September 24th, 1909.
After the previous week’s letter from “A Scoutmaster” observing that Boy Scouts had received no attention from the Church Times, the paper ventured a cautious welcome:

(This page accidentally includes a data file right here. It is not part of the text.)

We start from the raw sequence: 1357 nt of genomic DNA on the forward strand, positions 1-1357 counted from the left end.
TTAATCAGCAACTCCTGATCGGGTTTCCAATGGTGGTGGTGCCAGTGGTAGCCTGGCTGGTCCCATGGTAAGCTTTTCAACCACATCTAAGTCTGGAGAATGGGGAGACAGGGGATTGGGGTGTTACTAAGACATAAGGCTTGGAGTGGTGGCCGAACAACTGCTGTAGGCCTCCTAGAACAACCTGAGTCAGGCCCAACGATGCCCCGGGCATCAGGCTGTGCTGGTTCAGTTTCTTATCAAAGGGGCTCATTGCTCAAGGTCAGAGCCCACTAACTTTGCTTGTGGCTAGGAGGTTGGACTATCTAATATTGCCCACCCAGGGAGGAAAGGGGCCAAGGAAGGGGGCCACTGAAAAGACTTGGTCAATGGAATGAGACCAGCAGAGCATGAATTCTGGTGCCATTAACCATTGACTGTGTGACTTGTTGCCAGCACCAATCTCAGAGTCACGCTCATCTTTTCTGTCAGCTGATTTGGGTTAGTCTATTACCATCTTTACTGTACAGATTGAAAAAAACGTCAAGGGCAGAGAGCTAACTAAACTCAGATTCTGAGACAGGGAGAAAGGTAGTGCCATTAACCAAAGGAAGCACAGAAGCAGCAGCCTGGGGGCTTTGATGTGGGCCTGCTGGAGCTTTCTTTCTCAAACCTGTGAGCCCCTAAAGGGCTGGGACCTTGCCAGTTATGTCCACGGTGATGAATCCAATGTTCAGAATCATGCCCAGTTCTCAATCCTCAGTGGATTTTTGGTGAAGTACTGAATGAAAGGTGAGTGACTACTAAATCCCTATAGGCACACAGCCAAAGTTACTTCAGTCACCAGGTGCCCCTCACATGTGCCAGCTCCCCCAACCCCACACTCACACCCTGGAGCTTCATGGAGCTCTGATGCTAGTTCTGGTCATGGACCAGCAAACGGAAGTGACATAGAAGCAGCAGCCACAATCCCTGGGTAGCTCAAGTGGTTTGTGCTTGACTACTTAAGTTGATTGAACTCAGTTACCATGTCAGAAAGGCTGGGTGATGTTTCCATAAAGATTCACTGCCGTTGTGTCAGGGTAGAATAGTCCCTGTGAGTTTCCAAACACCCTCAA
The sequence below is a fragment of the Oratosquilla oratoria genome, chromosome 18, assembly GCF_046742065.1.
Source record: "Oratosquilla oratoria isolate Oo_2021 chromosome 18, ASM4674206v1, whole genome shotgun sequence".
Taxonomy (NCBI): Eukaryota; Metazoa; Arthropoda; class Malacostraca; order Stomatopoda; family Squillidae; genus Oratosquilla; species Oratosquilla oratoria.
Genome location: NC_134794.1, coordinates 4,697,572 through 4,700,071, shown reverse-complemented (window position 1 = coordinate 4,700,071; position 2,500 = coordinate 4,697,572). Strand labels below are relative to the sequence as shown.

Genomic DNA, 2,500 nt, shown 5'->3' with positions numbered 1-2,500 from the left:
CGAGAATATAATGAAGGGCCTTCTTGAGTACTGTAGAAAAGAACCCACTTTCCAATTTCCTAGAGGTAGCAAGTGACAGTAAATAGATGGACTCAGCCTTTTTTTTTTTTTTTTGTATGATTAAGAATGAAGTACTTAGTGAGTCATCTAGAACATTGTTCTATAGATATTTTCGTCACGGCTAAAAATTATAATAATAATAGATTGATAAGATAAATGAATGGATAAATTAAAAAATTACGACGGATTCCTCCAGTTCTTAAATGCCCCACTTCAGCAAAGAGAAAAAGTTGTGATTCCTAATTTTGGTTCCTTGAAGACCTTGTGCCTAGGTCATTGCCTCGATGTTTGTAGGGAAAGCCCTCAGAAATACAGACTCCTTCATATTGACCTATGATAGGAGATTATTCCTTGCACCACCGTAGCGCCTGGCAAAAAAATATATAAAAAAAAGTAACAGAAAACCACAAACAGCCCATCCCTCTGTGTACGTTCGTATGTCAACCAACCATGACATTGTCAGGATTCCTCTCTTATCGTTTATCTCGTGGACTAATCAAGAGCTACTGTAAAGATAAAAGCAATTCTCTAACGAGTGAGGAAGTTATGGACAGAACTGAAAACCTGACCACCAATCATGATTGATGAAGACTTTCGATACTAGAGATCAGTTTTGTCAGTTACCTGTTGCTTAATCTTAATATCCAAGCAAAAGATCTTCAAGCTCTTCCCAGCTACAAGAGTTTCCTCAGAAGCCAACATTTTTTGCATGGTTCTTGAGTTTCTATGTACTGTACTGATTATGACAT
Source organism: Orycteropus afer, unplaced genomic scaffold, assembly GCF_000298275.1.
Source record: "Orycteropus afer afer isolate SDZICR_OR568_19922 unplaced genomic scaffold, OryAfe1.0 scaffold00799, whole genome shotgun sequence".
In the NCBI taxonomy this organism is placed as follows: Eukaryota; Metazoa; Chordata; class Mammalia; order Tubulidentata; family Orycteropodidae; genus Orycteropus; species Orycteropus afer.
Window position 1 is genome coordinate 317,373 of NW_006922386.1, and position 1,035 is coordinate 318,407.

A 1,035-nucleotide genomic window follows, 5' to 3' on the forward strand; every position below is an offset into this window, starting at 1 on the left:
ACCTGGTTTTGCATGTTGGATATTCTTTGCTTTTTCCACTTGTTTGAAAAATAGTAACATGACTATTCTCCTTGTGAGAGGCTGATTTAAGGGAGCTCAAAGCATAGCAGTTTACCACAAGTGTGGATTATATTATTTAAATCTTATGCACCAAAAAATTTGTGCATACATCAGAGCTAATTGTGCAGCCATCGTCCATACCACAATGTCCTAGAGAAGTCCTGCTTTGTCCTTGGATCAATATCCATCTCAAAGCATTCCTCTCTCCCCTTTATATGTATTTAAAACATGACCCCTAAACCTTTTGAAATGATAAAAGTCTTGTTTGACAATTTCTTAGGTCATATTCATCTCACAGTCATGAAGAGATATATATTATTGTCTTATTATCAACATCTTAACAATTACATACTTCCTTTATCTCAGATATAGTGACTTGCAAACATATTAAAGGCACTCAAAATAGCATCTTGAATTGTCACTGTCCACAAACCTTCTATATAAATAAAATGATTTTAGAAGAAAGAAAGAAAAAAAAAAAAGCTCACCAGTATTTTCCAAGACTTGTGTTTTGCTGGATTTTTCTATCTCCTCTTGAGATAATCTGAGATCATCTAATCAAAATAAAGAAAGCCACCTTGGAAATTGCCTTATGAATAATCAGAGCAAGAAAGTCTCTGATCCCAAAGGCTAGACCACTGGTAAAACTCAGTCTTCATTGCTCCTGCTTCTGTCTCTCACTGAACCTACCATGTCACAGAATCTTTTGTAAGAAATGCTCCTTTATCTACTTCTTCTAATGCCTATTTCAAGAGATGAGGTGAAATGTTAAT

IN A surprisingly short time the Boy Scout Movement has developed into a wide organisation, important enough now to be the subject of much public discussion. Many people are asking what is the duty of the Church towards it. We do not go the length of thinking that it should not be left to organize itself with its own methods. There is so much to be said in favour of the movement by reason of its healthy moral and physical effects that we should not dream of turning the cold shoulder to it, nor of treating it as an undesirable rival to the Church Lads’ Brigade. Rather, we think that the two systems may be encouraged to continue side by side, either learning from the other what it may have to teach. The influence of the Church may be brought to bear upon the Boy Scouts, and while the movement is still young it is well to consider how this influence may best be exerted. If to the lessons of discipline and clean and healthy exercise in place of idling and indulging in vicious sports, there can be added the fear of God, the youth of England should, in time, develop into a splendid manhood. But much depends upon the wisdom and tact of those who are responsible for the religious instruction of the children.